POLWECHSEL & KLAUS LANG: UNSEEN- REVIEWS

I had lost sight of the whereabouts of Werner X. Uehlinger's glorious Hat Hut imprint, which in fact fully resumed its activity only in January 2019, introducing the sub-label 'ezz-thetics' with unpublished archival live sets by avant-jazz legends and other sessions of contemporary free improvisation. Therefore it also could not miss the return of a by now historical formation, which with Unseen crosses the 25-year milestone.
The name Polwechsel is synonymous with unexplored and perhaps unexplorable territories, a cautious advance in the dark by means of a sound expression that disregards traditional canons and techniques. In their eighth album, the main core now represented by Burkhard Beins, Martin Brandlmayr (percussions), Werner Dafeldecker (double bass) and Michael Moser (cello) is joined by the Austrian Klaus Lang, a prolific experimenter and organist already published by other high-profile labels such as Edition RZ, Col Legno, Kairos and Another Timbre. The pipe organ is undoubtedly the key element of the three compositions presented here - signed by Lang, Moser and Dafeldecker respectively -, in close relationship with the acoustic resonances of the Stiftskirche in St. Lambrecht, Austria.
In the liner notes, the sound artist Joanna Bailie rightly underlines the acousmatic nature of these investigations, that is, the untraceability of the sources within an extremely diversified framework of tonal and sub-harmonic accumulations. A disorientation which is particularly evident in "Redeem", where Lang's and Dafeldecker's abysmal introspection produces the murky base from which all the other sonic apparitions originate, a menacing primordial soup that embodies the mystery and horror of all that transcends human knowledge. Only halfway through the piece does the just intonation of the organ stand out, although the screech of bowed cymbals continues to fuel its sinister omen.
More free-form and relatively "impressionistic", on the other hand, is the initial sequence: the ineffable dramaturgy of "Easter Wings" seems to unravel from the most recondite ravines of memory, with onomatopoeic jolts and chromatic punctuations that propagate in a disorderly way among the vast gothic arches of the abbey church.
Taking its inspiration from a poem by the troubadour Guilhem de Poiteu, "No sai cora-m fui endormitz" ('I don't know when I'm asleep') introduces an irregular and elusive theme repeated at an agitated rhythm for several minutes, until the ensemble's chorality dissolves in a solemn and misty drone through which the streams of the entire harmonic spectrum seem to flow; at minute ten the strings and the organ once again pick up the intricate upward phrasing with longer pauses between the reiterations, while Beins and Brandlmayr outline the limits of the stereophony with light strokes on the cymbals; Lang's final solitary notes rise towards the high register, like the light beams of a momentary Messiaen-like ecstasy.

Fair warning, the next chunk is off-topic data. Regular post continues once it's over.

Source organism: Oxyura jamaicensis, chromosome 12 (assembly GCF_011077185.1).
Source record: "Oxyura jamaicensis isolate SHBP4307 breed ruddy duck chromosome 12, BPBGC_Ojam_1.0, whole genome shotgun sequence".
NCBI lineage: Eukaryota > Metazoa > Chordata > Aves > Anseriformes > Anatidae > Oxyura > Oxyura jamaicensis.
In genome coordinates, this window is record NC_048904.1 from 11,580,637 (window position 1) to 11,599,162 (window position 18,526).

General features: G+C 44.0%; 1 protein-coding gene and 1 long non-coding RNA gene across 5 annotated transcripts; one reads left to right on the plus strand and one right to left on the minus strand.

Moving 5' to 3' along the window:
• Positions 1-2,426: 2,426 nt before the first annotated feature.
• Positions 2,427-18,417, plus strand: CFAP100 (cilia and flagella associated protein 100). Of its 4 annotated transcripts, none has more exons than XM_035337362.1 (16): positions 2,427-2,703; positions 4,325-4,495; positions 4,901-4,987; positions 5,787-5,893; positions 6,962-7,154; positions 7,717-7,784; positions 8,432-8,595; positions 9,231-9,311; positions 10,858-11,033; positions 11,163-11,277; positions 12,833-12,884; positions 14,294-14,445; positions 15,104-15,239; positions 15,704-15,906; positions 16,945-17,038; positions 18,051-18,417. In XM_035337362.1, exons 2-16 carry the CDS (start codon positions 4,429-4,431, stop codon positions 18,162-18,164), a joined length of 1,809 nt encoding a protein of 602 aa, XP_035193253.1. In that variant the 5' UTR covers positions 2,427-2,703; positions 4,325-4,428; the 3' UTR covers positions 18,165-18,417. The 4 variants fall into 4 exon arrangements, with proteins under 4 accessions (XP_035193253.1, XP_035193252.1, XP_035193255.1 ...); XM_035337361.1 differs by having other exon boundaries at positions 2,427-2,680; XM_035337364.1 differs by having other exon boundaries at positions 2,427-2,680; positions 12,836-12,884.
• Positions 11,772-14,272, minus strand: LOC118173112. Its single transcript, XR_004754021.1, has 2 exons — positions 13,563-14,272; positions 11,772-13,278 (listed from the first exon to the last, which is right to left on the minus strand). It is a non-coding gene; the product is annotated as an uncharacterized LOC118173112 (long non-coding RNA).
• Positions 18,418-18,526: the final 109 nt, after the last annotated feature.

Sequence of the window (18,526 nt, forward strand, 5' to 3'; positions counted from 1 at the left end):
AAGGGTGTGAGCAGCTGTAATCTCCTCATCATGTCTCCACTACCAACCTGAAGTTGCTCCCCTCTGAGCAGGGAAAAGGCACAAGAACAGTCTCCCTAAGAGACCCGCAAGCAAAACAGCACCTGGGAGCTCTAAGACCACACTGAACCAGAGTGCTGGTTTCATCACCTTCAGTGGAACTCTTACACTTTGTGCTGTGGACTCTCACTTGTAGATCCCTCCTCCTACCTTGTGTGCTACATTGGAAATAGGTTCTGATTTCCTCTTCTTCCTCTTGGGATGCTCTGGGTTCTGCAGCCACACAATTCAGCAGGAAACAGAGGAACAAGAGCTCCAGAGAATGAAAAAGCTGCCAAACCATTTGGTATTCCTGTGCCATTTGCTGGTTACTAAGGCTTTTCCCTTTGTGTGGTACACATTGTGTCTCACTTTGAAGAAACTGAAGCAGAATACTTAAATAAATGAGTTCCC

Thanks to an exceptional location and the atmospheric contribution of Klaus Lang, the Polwechsel collective gives shape to that which to this date is perhaps its most radical and totalist experiment, the exponentiation of a compositional practice that truly exists only in the immediacy of the present time.
- Michele Palozzo, Esoteros -

The current incarnation of the experimental Austrian-German quartet Polwechsel featuring founders cellist Michael Moser and double bass player Werner Dafeldecker, and the two percussionists who joined the quartet later on, Burkhard Beins and Martin Brandlmayr. The group teams up with Austrian contemporary music composer, concert organist, and improviser Klaus Lang (who recorded before with Dafeldecker, Lichtgeschwindigkeit, GROB, 2003) for Unseen, recorded at the Grosskirche of St. Lambrecht's Abbey, Austria, in November 2018.
Unseen plays with the old - the acoustic, resonant space of the centuries-old church with its built- in organ and its vast range of both frequency and tonal colors and the vintage, analog synthesizer sounds, played by Lang, together with the so-called classical instruments, and the new - sonic ambiguity, strange hybrids, illusory associations, and instruments that are rendered unfamiliar by the smoke and mirrors of 'acoustic' mixing, masking, and reverberation. Unseen is tuned into the boundless power of the acousmatic, the idea that when we can't see the source of what we hear, the listening individual - or the musician - is given an opportunity, freedom even, to interpret that sound in any manner that they can possibly imagine. Polwechsel and Lang irreverent approach to genres, sounds, silence, and extended techniques, all blur the distinction between composition and real-time improvising, and realizing of the score and between free-improv and contemporary music.
The first composition, Lang's "Easter Wings", makes full use of the acoustic space qualities in order to create an elusive, illusory conception and to suggest an atmosphere of abrupt noises, sonic clusters, and natural harmonics. The church organ of Lang fills the resonating space and affects the instruments of Polwechsel, modifying their acoustic sounds to the point of being unrecognizable. All sounds seem to be lost in the resonating, low tones mechanical forest that the organ, or shaped by its low register, including the fascinating rustle of the metallic cymbals. But out of this ethereal, reductionist forest of sounds surfaces a delicate and enigmatic melodic vein then the bowed cello and the double bass and the percussion instruments sound more clearly.
Moser's "No sai cora-m fui endormitz" ("I don't know when I'm asleep" from a poem by the troubadour Guilhem de Poiteu) puts again the church organ and the acoustic space in the position of conspiring with the other instruments to produce a sound that is more than the sum of its parts. This kind of hybrid instrumentation plays in highly disciplined, rhythmic unison that slowly mutates, and rearranges its constituent parts into various combinations and layers of overlapping sonorities, and patiently builds a tension of sustained, resonating sounds.